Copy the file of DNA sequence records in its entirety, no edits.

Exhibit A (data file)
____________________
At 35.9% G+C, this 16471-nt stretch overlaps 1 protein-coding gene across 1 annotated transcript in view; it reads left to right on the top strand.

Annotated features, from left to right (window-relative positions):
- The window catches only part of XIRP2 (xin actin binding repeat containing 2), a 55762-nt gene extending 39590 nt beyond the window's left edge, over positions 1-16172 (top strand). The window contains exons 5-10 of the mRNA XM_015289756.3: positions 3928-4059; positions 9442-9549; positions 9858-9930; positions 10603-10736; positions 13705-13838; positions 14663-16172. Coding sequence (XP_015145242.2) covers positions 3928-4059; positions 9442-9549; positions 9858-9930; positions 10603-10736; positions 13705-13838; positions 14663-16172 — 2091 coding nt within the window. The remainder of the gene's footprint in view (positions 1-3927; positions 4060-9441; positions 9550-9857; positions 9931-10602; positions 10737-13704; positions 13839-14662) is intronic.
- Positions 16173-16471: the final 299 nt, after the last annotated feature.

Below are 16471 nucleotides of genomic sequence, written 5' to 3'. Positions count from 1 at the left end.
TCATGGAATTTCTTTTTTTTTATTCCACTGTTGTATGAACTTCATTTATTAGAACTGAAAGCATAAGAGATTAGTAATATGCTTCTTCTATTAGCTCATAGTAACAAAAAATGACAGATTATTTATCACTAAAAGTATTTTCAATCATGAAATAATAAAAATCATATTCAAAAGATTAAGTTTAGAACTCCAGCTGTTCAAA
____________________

At 35.9% G+C, this 16471-nt stretch overlaps 1 protein-coding gene across 1 annotated transcript in view; it reads left to right on the top strand.

Annotated features, from left to right (window-relative positions):
- The window catches only part of XIRP2 (xin actin binding repeat containing 2), a 55762-nt gene extending 39590 nt beyond the window's left edge, over positions 1-16172 (top strand). The window contains exons 5-10 of the mRNA XM_015289756.3: positions 3928-4059; positions 9442-9549; positions 9858-9930; positions 10603-10736; positions 13705-13838; positions 14663-16172. Coding sequence (XP_015145242.2) covers positions 3928-4059; positions 9442-9549; positions 9858-9930; positions 10603-10736; positions 13705-13838; positions 14663-16172 — 2091 coding nt within the window. The remainder of the gene's footprint in view (positions 1-3927; positions 4060-9441; positions 9550-9857; positions 9931-10602; positions 10737-13704; positions 13839-14662) is intronic.
- Positions 16173-16471: the final 299 nt, after the last annotated feature.

Below are 16471 nucleotides of genomic sequence, written 5' to 3'. Positions count from 1 at the left end.
TCATGGAATTTCTTTTTTTTTATTCCACTGTTGTATGAACTTCATTTATTAGAACTGAAAGCATAAGAGATTAGTAATATGCTTCTTCTATTAGCTCATAGTAACAAAAAATGACAGATTATTTATCACTAAAAGTATTTTCAATCATGAAATAATAAAAATCATATTCAAAAGATTAAGTTTAGAACTCCAGCTGTTCAAA